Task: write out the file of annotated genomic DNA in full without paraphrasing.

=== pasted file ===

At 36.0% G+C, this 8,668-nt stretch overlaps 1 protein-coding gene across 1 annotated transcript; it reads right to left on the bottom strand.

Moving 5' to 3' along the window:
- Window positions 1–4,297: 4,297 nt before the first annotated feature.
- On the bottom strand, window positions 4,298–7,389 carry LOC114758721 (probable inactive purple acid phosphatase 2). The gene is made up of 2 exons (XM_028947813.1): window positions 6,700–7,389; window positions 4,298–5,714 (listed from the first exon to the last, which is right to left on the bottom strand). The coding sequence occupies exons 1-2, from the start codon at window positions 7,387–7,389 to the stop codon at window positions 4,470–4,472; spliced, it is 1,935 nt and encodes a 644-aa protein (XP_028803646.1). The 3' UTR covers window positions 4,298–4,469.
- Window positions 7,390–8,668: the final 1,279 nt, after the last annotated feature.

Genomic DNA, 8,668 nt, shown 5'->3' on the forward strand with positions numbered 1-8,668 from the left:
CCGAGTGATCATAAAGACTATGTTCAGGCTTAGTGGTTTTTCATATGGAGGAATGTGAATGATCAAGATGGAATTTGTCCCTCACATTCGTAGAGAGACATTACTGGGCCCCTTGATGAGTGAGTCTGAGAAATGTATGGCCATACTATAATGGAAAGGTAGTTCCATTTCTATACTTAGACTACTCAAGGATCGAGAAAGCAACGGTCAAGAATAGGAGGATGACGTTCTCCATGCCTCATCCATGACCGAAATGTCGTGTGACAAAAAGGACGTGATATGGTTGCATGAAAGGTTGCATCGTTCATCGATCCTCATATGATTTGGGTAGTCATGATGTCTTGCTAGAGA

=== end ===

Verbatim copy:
At 36.0% G+C, this 8,668-nt stretch overlaps 1 protein-coding gene across 1 annotated transcript; it reads right to left on the bottom strand.

Moving 5' to 3' along the window:
- Window positions 1–4,297: 4,297 nt before the first annotated feature.
- On the bottom strand, window positions 4,298–7,389 carry LOC114758721 (probable inactive purple acid phosphatase 2). The gene is made up of 2 exons (XM_028947813.1): window positions 6,700–7,389; window positions 4,298–5,714 (listed from the first exon to the last, which is right to left on the bottom strand). The coding sequence occupies exons 1-2, from the start codon at window positions 7,387–7,389 to the stop codon at window positions 4,470–4,472; spliced, it is 1,935 nt and encodes a 644-aa protein (XP_028803646.1). The 3' UTR covers window positions 4,298–4,469.
- Window positions 7,390–8,668: the final 1,279 nt, after the last annotated feature.

Genomic DNA, 8,668 nt, shown 5'->3' on the forward strand with positions numbered 1-8,668 from the left:
CCGAGTGATCATAAAGACTATGTTCAGGCTTAGTGGTTTTTCATATGGAGGAATGTGAATGATCAAGATGGAATTTGTCCCTCACATTCGTAGAGAGACATTACTGGGCCCCTTGATGAGTGAGTCTGAGAAATGTATGGCCATACTATAATGGAAAGGTAGTTCCATTTCTATACTTAGACTACTCAAGGATCGAGAAAGCAACGGTCAAGAATAGGAGGATGACGTTCTCCATGCCTCATCCATGACCGAAATGTCGTGTGACAAAAAGGACGTGATATGGTTGCATGAAAGGTTGCATCGTTCATCGATCCTCATATGATTTGGGTAGTCATGATGTCTTGCTAGAGA